As you may have gathered from my serious fandom of guys like Mark Grace and Joe Randa, I have a soft spot for ballplayers like Bill Mueller. And Bill Mueller was a player I liked.
He retires at age 35, taking a front office job with the Dodgers, after a career line of .291/.373/.425 over 11 major league seasons. In a big hitters era, Mueller hit just 85 career home runs. But when he was a regular (generally speaking), he contributed. He had a career park-adjusted OPS+ of 110, which is better than Ray Durham, who I would classify as a (very) fringe Hall of Fame candidate. Durham's a better player than Mueller, but not by a ton.
Bill Mueller is just plain the sort of cat you probably wouldn't object to having on your team. Got some bangers? Got a leadoff man? Then Bill Mueller could help you. He was a pro. He could get himself on base, he played a fine third base, and you knew what you were getting.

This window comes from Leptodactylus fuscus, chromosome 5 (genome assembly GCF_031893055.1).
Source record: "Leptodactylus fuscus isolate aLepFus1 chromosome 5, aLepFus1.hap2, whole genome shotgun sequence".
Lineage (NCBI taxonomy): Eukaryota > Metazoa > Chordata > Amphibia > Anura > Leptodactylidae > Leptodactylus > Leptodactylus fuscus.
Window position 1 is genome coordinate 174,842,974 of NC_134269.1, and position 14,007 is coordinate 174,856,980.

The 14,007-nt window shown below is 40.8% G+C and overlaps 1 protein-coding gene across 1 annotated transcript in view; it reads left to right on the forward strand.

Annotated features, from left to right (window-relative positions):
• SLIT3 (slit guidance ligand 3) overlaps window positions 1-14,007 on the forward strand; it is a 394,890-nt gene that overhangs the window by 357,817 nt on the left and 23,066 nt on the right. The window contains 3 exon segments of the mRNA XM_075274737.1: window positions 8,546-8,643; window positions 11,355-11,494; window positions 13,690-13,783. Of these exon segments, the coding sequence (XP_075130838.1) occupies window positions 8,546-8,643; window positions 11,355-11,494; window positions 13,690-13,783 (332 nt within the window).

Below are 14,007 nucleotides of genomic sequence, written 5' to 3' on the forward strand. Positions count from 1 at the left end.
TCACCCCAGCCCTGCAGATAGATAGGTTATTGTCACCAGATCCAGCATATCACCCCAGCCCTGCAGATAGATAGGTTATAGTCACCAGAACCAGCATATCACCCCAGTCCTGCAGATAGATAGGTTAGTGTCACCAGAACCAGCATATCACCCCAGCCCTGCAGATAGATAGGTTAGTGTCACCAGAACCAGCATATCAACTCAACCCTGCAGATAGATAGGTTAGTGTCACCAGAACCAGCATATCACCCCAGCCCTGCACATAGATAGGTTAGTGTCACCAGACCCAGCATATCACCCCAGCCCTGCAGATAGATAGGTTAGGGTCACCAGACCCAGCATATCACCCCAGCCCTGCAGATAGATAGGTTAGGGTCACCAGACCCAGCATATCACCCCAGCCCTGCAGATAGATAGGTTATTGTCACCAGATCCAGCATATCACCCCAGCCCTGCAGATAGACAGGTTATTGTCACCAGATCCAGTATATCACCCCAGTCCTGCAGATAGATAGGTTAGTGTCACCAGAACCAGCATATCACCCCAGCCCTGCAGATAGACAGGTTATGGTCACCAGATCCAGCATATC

His career year was 2003 with the Red Sox, when he hit .326/.398/.540 (the AL batting champion by a point over teammate Manny Ramirez and two points over rival Derek Jeter) with 19 homers, 85 RBI, and 45 doubles. He was the third baseman for the 2004 World Series champion Boston Red Sox.
I don't know what it is about baseball players retiring, but I always get theoretically misty-eyed. Good luck, Bill.